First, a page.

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Health Policy Brief: Medicaid Premium Assistance

June 7th, 2013

A new Health Policy Brief from Health Affairs and the Robert Wood Johnson Foundation examines a range of policy issues surrounding the concept of Medicaid premium assistance. States that decide not to expand Medicaid under the Affordable Care Act (to date, 19 states fall in that category) could create large coverage gaps for many of its low-income residents. One potential solution to this problem would be to use federal Medicaid expansion funds as “premium assistance,” enabling eligible Medicaid beneficiaries to purchase insurance through its newly minted exchange.

As some states explore this option, proponents hope the program will allow states to enroll more people, improve beneficiaries’ care, and reduce churning between Medicaid and the exchange. However, skeptics believe the program’s cost-efficiency is yet to be proven.

Topics covered in this brief include:

  • How did the idea evolve? In June 2012 the US Supreme Court struck down the mandatory expansion of Medicaid coverage, a key part of the Affordable Care Act’s means to extend health coverage to many poorer Americans. As states consider whether or not to expand their Medicaid coverage, Arkansas has been working out a new arrangement with the Department of Health and Human Services (HHS), using its federal Medicaid funds to assist residents earning just over $15,000 annually to purchase private coverage from that state’s health insurance exchange. Several other states are also exploring the possibility.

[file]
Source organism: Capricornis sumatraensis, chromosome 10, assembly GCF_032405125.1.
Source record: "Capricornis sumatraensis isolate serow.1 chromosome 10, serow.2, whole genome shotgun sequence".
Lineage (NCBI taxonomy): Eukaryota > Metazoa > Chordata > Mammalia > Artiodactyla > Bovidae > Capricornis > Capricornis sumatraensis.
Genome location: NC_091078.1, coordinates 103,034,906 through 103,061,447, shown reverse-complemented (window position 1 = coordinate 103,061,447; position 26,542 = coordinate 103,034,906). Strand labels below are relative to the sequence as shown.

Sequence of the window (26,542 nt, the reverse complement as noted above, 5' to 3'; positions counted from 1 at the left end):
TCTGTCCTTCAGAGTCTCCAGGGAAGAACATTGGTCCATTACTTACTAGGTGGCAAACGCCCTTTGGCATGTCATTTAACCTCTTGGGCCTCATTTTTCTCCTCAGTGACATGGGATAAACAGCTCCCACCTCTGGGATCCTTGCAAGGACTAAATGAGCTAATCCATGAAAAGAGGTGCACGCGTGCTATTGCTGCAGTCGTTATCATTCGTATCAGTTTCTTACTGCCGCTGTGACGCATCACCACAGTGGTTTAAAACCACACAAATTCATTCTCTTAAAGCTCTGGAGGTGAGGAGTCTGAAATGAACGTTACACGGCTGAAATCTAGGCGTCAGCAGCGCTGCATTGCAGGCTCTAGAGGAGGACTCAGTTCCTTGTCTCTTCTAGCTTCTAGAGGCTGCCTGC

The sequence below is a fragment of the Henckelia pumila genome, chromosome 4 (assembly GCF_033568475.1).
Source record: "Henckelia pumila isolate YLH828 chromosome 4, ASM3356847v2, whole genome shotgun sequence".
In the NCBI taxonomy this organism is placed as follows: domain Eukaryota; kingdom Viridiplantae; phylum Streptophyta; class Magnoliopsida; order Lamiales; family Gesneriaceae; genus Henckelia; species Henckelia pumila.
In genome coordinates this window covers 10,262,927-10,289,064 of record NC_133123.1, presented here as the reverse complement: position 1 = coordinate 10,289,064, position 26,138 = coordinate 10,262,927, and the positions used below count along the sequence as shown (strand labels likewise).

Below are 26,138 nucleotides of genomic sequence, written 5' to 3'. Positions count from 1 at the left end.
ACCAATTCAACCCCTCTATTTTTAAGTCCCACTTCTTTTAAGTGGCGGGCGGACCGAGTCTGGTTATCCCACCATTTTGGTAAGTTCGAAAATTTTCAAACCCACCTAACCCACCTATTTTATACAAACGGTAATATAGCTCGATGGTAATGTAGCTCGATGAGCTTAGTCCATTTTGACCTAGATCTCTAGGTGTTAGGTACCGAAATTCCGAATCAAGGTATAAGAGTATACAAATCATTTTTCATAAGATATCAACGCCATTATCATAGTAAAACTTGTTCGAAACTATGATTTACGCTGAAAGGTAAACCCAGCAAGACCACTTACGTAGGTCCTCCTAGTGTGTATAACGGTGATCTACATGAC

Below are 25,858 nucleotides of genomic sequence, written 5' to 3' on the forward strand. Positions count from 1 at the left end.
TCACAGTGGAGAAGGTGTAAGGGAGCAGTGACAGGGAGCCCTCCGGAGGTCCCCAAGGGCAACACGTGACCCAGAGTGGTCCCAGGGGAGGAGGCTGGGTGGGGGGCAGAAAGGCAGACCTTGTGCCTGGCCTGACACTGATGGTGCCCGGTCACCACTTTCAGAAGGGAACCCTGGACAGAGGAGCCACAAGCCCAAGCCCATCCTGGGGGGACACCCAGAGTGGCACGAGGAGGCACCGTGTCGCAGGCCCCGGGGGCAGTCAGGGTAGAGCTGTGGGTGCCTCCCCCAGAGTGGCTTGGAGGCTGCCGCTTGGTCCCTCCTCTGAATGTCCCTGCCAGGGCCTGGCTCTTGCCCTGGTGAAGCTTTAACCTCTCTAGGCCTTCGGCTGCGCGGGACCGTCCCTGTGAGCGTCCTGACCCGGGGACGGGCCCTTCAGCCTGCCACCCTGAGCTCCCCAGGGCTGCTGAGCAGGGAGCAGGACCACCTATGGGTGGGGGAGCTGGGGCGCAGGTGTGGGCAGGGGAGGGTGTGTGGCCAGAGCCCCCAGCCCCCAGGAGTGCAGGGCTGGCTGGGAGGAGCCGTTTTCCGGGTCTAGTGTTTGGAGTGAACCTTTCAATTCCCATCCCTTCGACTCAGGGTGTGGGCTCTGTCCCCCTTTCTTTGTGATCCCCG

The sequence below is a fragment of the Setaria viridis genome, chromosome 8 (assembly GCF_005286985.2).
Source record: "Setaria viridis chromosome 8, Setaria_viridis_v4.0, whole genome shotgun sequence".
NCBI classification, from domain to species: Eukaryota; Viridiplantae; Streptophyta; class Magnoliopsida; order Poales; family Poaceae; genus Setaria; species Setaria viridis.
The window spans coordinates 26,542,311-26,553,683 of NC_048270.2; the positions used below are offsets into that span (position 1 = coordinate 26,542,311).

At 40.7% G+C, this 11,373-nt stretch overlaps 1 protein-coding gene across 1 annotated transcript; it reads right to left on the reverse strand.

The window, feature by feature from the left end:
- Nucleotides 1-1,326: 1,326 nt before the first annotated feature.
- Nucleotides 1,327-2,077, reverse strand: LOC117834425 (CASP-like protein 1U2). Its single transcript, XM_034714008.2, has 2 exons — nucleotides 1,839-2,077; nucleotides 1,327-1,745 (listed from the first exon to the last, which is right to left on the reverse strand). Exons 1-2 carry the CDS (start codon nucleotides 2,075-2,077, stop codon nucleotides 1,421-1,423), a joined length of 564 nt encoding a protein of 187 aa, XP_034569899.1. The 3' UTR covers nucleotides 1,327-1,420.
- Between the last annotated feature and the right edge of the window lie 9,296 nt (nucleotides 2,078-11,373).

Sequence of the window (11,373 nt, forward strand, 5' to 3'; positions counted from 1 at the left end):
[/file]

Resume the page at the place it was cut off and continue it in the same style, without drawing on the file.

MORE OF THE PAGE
• How can a state receive approval from HHS? For a state to provide premium assistance using Medicaid expansion funds, it must show that the approach is cost-effective compared to enrolling the same people in its Medicaid program. Also, it needs to ensure that the coverage from the exchange meets federal Medicaid requirements. These caveats, plus the challenge of getting any proposal through a state’s legislature, make it a challenging option for states to enact.
  • What’s next? Although the option appeals greatly to conservative leaders looking to reduce the role of government in health care, many details have yet to be determined. States will have to negotiate program changes individually with HHS. If Arkansas can figure out how to make premium assistance work, other states, such as Florida, Texas, Tennessee, and Pennsylvania, may attempt similar program modifications and follow suit.

About Health Policy Briefs. Health Policy Briefs are aimed at policy makers, congressional staffers, and others who need short, jargon-free explanations of health policy basics. The briefs, which are reviewed by experts in the field, include competing arguments on policy proposals and the relevant research supporting each perspective.

Sign up for an e-mail alert about upcoming briefs. The briefs are also available from the RWJF’s Web site.

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2 Responses to “Health Policy Brief: Medicaid Premium Assistance”

  1. whitney59279 Says:

    HMS is hosting a webinar on this very topic Thursday June 13, 2013 at 2pm EST. Please join us in the discussion! Register here:

  2. Thomas Cox Says:

    Apparently insurance is a lot more difficult to understand than one might think. So, some review of Insurance 101.

    An insurance premium can be broken down into four components:

    1. The average cost of claims generated from the policy. In an efficient health care (finance) system with well defined benefits, this is the same for all insurers selecting policyholders at random from the population for which the premium is calculated. This tends to be about 65-85% of insurance premiums for many lines of business.